Typical DWI conviction penalties in any state usually include fines and court fees, temporary driver’s license suspension or permanent revocation, community service hours, mandatory drug and alcohol abuse programs, and possible jail time.
In North Carolina, a DWI arrest results in an immediate suspension of driving privileges for 30 days, with the possibility of additional limited driving time after the trial — no matter how serious or minor the DWI charge ends up being. Additionally, a mandatory fine is required with every DWI conviction, and jail time or community service hours are possible as well.
To understand the state sentencing guidelines for DWI convictions in North Carolina, here’s a brief outline of the different levels and common penalties (ascending in severity from least to most):
- Level Five: In addition to license suspension, this conviction can have a fine of up to $200, between 24 hours and 60 days in jail, and possible substance abuse assessments.
- Level Four: The penalties for a level four conviction are slightly more serious — the fine can be up to $500, and jail time can last from 48 hours to 120 days.
- Level Three: Fines for level three DWI convictions can be as high as $1,000, and jail time can last anywhere between 72 hours and six months.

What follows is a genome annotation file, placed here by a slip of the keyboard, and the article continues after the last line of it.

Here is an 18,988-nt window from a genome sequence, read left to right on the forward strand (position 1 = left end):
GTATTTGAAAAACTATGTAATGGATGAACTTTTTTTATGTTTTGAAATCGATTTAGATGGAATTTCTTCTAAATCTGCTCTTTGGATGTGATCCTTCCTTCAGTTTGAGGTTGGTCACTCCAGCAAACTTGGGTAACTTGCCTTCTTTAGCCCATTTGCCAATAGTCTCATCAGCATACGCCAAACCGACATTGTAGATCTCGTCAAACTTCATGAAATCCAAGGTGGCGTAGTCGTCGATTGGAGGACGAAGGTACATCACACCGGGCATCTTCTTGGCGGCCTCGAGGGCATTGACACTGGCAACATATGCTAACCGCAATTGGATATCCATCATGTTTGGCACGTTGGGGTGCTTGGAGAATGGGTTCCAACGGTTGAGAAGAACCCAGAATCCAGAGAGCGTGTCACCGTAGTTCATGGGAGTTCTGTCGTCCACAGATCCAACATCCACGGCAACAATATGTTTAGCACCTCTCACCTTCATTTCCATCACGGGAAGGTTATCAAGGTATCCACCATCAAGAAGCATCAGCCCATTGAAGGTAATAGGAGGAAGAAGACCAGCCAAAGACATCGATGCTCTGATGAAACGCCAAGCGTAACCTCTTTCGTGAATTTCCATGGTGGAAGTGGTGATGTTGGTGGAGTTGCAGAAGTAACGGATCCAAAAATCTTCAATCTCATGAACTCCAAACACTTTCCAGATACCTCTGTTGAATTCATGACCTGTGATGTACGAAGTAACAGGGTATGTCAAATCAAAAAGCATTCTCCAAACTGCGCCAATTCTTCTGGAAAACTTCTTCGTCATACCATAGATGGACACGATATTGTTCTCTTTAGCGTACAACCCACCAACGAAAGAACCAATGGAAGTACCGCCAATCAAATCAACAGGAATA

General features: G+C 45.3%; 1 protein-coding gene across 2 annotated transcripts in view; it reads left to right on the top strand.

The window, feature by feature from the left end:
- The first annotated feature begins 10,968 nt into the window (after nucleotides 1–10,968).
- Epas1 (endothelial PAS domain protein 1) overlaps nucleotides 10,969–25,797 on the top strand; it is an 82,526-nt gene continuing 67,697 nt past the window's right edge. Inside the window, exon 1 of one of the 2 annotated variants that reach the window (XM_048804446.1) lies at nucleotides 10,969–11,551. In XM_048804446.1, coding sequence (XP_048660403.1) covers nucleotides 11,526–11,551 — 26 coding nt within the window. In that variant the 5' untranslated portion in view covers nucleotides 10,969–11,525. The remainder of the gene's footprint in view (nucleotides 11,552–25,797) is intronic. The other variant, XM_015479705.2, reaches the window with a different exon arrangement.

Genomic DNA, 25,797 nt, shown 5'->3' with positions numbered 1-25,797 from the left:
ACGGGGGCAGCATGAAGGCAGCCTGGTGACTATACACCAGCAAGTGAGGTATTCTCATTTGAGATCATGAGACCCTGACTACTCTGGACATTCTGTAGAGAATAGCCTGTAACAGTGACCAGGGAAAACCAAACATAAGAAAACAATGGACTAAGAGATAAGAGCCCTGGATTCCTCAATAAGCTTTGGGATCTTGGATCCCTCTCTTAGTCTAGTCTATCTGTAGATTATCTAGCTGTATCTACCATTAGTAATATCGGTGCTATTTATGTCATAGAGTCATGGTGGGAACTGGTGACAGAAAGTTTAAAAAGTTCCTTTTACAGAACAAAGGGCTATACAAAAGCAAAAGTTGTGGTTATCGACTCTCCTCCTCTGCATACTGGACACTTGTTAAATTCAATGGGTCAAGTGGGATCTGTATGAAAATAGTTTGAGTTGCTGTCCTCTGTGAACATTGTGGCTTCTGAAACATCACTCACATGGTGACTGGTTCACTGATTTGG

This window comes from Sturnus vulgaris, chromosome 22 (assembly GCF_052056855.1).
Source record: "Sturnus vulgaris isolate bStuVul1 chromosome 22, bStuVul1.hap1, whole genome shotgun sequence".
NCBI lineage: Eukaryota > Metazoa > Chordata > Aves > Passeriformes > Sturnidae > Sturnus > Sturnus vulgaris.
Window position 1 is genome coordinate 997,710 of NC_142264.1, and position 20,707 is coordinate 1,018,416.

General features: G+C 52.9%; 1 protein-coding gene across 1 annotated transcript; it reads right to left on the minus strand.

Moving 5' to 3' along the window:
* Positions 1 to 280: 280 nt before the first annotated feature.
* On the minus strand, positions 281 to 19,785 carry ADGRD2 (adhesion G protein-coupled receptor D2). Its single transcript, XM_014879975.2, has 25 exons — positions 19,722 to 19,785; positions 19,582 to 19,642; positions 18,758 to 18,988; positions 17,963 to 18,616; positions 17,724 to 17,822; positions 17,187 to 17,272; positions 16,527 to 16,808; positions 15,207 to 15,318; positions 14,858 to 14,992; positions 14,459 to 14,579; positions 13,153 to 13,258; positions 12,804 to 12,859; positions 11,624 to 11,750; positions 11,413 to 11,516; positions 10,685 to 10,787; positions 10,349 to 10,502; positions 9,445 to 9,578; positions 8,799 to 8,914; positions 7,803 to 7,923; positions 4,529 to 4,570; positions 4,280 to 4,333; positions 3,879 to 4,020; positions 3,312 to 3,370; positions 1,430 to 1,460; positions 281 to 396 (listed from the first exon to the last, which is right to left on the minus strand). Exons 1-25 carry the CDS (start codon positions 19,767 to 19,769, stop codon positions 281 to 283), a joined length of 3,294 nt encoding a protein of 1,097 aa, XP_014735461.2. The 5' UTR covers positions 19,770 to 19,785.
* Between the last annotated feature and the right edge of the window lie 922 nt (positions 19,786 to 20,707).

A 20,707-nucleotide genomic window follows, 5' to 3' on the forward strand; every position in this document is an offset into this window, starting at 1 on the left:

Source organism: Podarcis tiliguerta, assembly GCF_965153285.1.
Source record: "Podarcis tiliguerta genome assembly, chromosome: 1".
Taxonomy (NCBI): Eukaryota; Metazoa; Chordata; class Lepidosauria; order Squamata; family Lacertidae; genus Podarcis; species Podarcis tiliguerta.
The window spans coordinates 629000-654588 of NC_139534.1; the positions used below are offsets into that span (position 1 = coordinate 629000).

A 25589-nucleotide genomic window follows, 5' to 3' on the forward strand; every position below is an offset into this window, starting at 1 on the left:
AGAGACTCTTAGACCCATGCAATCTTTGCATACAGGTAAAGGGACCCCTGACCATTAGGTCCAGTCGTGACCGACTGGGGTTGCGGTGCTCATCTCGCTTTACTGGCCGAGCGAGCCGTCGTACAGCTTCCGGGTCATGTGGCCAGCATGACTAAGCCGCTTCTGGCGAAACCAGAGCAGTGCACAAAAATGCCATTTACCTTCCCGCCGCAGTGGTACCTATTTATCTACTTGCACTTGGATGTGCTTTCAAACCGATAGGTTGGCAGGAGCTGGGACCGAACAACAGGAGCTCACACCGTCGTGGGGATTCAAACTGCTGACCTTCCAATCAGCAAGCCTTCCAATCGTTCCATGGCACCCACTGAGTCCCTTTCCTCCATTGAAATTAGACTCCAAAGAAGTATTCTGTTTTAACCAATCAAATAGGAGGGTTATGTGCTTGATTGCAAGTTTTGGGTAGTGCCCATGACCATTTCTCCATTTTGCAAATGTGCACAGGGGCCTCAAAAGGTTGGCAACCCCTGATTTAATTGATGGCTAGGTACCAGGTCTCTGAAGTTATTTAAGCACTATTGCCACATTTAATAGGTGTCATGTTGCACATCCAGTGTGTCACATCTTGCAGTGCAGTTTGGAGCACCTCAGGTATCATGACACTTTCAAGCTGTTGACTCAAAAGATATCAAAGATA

- Level Two: Along with a possible $2,000 fine, this DWI offense is usually accompanied by jail time lasting from seven days to 12 months, although the judge could opt to suspend the sentence and instead require 90 days of alcohol abstinence.
- Level One: The penalties for this charge can be a maximum $4,000 fine and jail time lasting 30 days to 24 months; with mitigating factors, a judge could decide to drop the jail time down to 10 days and require alcohol monitoring for 120 days after.
- Aggravated Level One: This is the most serious level for DWI convictions in North Carolina — fines can reach as high as $10,000, and the minimum jail time is 12 months (maximum imprisonment of three years). Substance abuse assessments are mandatory, and alcohol abstinence is usually required for about four months after being released from jail.
It’s important to remember that the exact penalties for a drunk driving conviction depend on a variety of factors, including things like past traffic violations and substance abuse problems, so these punishments may be amended by a judge in certain situations. Nevertheless, one thing is clear: for drivers in North Carolina, getting behind the wheel after having a few drinks can result in some pretty serious consequences.